Saturday, May 27, 2006


I have worked out some details, have escaped the depression that had me doubting I could put one foot in front of the other, and have rejoined the team at Bipolar-Connection as a patient blogger. My blog can be found here. I go by GJ, the "J" standing for Jon. Bipolar-Connection is part of the Health Central network.

If everyone who visited here would take the time to check out the new blog and leave their input as comments, that site would become an even better resource. Message boards, accessible experts, and a staff willing to do what it takes to serve the community. I feel blessed to be a part of this team.

I will keep this blog, and will update it from time to time as time allows, but most of my bipolar posts will be at the Bipolar-Connection blog.

So stop by and let me know you're still around, I won't have stats to check traffic anymore. If you're a blogger, be sure to post your blog so I can link back to it.

Tuesday, May 23, 2006

Fighting Depression

4 coworkers received the "tap on the shoulder" yesterday and were let go, including my closest coworker. This is going to be a real challenge to avoid sliding into a depression.

On the upside, I have a phone interview this morning as an IS business analyst with one of the largest food processing companies in the world. I am hopeful about this one. And I have many resumes out, something will come through shortly.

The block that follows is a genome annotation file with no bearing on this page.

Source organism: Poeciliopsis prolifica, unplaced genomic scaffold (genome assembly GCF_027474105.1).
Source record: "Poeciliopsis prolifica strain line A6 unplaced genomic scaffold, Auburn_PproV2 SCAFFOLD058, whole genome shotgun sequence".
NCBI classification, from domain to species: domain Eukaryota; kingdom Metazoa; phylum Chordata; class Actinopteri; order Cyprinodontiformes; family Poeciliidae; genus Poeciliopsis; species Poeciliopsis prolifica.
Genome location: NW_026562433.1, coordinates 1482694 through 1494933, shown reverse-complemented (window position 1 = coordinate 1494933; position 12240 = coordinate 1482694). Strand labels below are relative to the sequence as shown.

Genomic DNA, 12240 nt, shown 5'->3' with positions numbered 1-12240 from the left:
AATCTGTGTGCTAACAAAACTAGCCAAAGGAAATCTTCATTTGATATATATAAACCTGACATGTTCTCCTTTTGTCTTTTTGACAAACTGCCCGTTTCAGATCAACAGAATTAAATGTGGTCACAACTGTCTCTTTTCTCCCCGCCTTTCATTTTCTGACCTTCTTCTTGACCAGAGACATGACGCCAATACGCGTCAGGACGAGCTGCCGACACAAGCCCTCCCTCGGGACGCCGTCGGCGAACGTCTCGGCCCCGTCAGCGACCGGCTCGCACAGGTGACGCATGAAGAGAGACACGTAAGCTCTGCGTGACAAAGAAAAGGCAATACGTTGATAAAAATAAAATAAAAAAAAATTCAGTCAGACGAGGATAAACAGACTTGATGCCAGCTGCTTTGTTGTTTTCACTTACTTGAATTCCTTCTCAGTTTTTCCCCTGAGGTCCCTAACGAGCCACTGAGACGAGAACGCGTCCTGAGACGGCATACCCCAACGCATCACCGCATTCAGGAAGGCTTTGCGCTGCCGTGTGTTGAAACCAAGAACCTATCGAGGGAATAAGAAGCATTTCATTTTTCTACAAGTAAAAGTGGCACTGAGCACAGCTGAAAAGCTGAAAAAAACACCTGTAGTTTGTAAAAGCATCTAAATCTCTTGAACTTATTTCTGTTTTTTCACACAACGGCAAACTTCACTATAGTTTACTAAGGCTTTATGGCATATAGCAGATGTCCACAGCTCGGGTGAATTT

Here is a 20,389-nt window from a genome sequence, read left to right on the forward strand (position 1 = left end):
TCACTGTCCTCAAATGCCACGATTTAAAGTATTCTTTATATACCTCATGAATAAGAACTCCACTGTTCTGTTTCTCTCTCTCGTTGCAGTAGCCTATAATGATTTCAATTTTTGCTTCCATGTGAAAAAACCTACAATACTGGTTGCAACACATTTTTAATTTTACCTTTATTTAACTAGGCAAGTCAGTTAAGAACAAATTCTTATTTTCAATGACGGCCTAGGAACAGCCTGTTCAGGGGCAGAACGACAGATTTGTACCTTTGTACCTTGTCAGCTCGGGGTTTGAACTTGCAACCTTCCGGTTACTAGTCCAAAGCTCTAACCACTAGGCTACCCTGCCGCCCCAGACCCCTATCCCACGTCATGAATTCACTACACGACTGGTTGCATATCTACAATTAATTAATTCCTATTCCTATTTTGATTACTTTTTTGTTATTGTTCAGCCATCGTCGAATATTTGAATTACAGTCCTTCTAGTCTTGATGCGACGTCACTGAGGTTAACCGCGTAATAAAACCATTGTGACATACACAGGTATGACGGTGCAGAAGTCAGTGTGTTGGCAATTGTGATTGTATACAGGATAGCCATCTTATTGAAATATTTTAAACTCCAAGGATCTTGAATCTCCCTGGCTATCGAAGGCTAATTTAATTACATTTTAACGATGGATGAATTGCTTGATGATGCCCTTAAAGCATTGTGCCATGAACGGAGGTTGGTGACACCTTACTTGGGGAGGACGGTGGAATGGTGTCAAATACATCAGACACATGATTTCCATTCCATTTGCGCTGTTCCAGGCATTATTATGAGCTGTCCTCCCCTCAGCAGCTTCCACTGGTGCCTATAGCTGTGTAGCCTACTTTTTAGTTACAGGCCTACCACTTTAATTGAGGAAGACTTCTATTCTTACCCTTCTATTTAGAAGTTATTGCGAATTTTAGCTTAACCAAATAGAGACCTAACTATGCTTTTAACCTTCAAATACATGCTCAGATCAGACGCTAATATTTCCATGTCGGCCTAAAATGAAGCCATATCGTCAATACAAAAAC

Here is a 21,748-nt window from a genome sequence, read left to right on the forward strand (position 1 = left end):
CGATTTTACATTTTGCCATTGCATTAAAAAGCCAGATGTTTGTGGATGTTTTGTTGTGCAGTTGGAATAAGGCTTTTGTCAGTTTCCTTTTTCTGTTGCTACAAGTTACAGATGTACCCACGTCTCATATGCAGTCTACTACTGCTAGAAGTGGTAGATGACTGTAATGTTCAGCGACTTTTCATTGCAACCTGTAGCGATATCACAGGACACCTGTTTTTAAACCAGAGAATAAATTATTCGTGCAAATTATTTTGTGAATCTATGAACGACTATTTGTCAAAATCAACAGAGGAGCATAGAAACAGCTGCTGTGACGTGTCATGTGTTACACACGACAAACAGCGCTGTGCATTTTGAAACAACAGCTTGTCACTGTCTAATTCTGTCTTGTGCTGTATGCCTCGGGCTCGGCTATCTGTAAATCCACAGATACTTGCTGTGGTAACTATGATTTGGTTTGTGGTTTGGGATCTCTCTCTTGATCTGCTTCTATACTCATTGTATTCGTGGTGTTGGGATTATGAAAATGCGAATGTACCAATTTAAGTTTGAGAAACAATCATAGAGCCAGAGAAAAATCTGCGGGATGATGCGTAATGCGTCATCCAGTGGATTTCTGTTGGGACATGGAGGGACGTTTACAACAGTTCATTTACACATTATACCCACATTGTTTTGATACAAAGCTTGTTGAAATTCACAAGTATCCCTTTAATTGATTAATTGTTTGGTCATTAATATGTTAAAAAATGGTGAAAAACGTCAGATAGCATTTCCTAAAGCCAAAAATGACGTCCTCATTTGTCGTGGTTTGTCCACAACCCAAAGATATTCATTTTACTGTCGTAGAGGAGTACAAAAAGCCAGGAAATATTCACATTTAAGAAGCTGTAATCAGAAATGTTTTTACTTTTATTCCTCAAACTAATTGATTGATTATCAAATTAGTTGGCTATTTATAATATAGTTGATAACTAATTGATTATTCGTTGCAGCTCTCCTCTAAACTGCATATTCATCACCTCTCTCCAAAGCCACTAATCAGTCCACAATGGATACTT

Saturday, May 20, 2006


Just like the immigration issue, there's been some very hateful things said and written in the name of outsourcing. I'd like to spend a few lines of blog addressing this.

My occupation is in programming, specifically telemarketing programming. If you've ever received a credit card offer in the mail and called the toll free number, there's a good possibility that Indian (or Phillipinian, or Canadian, or ...) phone operator is using a program I wrote. I know, don't hate me. At least it's not as intrusive as outbound telemarketing. The guys that write outbound scripts are in the next aisle...

Within the last year I began training a team of developers in India. Great kids, and they are mostly "kids", I don't have a person over 25 on my team. We've known all along, even though management has denied it, that our jobs will be questionable when these developers are up to speed. We received confirmation Friday that this is indeed happening soon. By the end of the third quarter, they anticipate our on-shore IS staff will be reduced by 70%. So, in effect, we are training our replacements. It's like training a soldier, knowing that when he's learned his job, he's going to turn around and put a bullet in your head.

We have a great IS department, I am the newest person in the organization with 7 years experience. We have improved our processes, our programs, our knowledge. As people have left, we haven't needed to replace them. We just work better and more efficiently. I'm proud of what we've accomplished over the years in a fast moving, fast changing industry. But those processes, those improvements, they really didn't mean anything. The company just silently reaped the benefits.

At this point, I could choose to do many things. I could be angry with the people who would replace me. But it's not their fault. They have become peers, even friends. I chat by messenger with them at all hours of the day and night. I see their wedding pictures, they recognize my kids through pictures. My team lead over there even wears a red turban on Fridays in the fall as a sign of support for my Cornhuskers football team.